Second, the Court believes that Prince of Fundy has misconstrued the Court's statement that Prince of Fundy derived pecuniary benefit from the photographers' commercial activity. Whether or not Prince of Fundy actually received a prearranged "share" from the photographic concession, Prince of Fundy can hardly dispute that its objective in putting together a package of services was to promote its tour. Even if Prince of Fundy did not specifically advertise that a photographer would be on board, it is beyond the power of the Court's imagination to consider the photographic concession merely as some sort of gift to the passengers. If Prince of Fundy itself did not derive any direct income from the concession, it at least derived an indirect pecuniary benefit -- or attempted to do so -- by including the concession in its total package of services. It is this broader sense of pecuniary benefit that the Court's opinion intended to suggest, and the Court is convinced that the facts of this case -- and a realistic assessment of entities operating for commercial profit -- support a finding that Prince of Fundy did engage the photographers in order to derive a pecuniary benefit.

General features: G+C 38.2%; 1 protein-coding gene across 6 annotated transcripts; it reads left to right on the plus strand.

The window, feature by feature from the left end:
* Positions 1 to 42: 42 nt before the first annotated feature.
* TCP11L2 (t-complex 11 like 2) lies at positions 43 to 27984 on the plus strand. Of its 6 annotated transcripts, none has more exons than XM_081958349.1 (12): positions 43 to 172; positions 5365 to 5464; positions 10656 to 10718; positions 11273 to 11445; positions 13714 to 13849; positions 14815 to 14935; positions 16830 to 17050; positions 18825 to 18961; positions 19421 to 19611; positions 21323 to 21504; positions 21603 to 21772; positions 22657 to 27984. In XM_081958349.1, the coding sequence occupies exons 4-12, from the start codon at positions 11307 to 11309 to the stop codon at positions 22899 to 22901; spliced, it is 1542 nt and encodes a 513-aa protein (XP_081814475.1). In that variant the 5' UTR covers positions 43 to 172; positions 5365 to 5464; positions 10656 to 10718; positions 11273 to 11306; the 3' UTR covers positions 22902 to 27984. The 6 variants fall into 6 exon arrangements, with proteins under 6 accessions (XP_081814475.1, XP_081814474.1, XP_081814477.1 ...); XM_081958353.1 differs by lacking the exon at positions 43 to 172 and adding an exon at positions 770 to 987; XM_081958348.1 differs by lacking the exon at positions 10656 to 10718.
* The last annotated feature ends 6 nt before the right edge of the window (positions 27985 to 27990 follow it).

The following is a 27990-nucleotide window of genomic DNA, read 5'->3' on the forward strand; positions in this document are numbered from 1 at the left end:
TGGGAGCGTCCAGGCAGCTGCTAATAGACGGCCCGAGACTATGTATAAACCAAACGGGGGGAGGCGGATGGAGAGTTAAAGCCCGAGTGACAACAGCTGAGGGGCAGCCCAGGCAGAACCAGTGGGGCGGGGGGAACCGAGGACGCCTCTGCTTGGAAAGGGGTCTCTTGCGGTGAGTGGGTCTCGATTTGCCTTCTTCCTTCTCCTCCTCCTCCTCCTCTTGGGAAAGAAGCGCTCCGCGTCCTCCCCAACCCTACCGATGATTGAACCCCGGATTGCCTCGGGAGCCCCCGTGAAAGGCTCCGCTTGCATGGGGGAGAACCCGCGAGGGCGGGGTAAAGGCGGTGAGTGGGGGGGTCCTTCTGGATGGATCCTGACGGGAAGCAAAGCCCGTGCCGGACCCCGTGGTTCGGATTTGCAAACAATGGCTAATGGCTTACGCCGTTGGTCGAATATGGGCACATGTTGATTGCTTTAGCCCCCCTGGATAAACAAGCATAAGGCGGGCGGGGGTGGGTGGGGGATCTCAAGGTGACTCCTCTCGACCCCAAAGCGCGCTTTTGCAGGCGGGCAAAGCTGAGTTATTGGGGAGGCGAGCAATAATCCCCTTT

Prince of Fundy next argues that even if it were responsible for the photographers' conduct, an award of punitive damages is inappropriate because Prince of Fundy did not authorize or ratify the acts supporting an award of damages. In support of its position, Prince of Fundy cites the Restatement (Second) of Torts, section 909, and Protectus Alpha Navigation v. North Pacific Grain Growers, Inc., 767 F.2d 1379 (9th Cir. 1985).